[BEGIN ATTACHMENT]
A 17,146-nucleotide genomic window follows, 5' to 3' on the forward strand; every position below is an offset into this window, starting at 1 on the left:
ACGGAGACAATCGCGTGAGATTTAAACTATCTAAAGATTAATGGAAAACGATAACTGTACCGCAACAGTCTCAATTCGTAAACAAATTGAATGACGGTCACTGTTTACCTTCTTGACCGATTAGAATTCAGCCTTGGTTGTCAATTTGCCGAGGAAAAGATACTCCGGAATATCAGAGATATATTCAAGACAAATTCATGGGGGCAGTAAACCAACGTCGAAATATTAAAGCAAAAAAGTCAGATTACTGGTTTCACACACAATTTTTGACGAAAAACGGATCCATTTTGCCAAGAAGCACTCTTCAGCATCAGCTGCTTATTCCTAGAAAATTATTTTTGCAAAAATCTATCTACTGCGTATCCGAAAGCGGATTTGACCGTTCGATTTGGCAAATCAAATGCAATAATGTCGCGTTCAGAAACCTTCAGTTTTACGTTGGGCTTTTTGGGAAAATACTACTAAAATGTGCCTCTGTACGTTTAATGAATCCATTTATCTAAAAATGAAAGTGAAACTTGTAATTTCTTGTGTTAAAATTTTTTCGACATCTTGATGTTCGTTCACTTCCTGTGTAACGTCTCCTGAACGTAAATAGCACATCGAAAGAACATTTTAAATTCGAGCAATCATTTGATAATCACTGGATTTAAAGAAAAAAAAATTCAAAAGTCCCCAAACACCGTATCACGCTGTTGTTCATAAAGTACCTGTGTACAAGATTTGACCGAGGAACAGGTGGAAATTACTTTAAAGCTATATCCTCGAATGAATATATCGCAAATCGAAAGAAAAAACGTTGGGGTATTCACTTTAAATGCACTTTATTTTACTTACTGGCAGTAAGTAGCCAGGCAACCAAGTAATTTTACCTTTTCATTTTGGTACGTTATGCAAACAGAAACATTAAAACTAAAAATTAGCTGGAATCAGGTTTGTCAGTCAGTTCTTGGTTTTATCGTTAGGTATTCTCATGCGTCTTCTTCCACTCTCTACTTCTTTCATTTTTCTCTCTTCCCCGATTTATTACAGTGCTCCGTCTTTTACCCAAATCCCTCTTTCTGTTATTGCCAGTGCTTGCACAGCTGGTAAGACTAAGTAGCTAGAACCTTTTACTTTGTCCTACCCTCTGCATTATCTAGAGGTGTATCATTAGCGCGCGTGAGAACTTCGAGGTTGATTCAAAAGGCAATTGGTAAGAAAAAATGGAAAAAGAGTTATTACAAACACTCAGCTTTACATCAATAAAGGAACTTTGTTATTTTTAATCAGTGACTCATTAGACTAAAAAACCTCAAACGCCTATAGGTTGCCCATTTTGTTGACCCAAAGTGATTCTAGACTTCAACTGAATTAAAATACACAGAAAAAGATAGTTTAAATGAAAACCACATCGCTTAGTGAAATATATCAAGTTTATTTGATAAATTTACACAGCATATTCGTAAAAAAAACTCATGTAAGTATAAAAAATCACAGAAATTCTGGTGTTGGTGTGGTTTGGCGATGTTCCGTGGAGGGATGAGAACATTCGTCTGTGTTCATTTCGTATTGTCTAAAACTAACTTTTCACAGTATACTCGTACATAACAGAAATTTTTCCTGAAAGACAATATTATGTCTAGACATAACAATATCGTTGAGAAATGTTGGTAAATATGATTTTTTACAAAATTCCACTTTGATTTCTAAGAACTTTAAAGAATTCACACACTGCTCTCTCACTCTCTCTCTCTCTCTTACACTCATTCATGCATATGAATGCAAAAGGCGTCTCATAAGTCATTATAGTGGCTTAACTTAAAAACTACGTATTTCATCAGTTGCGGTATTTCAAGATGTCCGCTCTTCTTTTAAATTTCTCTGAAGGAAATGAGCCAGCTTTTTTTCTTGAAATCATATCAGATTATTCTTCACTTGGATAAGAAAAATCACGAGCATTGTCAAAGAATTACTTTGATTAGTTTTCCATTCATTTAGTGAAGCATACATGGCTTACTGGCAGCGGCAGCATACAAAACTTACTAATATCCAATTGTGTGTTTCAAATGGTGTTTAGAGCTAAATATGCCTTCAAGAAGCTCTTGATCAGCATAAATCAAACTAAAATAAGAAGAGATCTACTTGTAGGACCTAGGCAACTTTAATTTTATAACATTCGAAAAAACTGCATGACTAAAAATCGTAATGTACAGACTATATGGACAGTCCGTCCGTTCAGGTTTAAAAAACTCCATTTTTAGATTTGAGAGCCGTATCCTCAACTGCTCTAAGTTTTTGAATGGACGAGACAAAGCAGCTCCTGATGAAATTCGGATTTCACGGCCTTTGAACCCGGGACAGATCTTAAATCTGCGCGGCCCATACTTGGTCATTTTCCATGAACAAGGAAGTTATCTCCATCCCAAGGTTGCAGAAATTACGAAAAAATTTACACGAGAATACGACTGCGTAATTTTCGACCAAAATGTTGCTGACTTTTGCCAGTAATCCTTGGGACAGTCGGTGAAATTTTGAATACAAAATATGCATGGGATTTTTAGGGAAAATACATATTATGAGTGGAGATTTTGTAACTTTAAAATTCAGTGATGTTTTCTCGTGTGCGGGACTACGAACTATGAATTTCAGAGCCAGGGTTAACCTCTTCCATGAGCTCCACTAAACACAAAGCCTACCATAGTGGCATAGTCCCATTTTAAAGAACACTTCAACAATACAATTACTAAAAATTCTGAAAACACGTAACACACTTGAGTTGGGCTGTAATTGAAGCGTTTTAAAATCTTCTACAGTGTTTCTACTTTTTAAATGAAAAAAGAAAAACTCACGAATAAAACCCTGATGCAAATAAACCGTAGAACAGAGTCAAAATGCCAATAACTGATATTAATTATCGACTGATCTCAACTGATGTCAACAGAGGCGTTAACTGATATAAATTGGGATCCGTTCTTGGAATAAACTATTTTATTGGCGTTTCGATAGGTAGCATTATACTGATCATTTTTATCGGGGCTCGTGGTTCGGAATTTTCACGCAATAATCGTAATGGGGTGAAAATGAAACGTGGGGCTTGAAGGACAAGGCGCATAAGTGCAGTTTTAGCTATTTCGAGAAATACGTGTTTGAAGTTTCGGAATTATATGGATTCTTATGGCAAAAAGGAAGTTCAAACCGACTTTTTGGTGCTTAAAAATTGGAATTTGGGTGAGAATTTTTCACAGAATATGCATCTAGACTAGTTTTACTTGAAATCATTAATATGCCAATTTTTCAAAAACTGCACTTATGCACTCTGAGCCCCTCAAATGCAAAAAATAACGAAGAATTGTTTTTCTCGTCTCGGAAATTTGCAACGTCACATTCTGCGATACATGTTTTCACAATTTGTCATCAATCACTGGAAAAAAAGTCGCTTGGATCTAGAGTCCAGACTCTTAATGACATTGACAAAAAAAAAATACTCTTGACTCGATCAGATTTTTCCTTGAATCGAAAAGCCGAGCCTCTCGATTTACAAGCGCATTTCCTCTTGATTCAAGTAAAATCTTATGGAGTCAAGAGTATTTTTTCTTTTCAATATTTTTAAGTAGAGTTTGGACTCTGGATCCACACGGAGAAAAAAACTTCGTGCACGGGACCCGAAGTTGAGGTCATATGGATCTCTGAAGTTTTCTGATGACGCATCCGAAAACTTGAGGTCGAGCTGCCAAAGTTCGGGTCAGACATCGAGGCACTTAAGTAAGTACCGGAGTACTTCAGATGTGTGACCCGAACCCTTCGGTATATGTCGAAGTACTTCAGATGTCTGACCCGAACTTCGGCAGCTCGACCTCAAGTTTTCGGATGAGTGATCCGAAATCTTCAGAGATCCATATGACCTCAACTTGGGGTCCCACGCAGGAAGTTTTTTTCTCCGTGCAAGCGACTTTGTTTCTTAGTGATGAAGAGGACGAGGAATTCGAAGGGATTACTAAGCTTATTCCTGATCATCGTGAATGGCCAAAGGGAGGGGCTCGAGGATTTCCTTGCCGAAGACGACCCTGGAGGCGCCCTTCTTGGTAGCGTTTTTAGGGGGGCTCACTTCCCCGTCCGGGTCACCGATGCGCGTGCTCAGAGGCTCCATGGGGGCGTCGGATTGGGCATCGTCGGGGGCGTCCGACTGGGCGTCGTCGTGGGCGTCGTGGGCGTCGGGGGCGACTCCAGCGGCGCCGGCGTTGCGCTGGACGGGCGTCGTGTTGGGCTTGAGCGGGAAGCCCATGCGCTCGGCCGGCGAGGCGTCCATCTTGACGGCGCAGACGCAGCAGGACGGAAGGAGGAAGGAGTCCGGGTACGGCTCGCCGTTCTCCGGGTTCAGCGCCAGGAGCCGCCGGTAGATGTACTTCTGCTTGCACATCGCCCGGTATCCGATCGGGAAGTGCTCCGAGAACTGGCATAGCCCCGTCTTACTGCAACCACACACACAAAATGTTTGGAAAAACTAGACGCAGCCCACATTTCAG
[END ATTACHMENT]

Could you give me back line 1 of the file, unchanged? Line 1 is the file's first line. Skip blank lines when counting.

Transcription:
A 17,146-nucleotide genomic window follows, 5' to 3' on the forward strand; every position below is an offset into this window, starting at 1 on the left: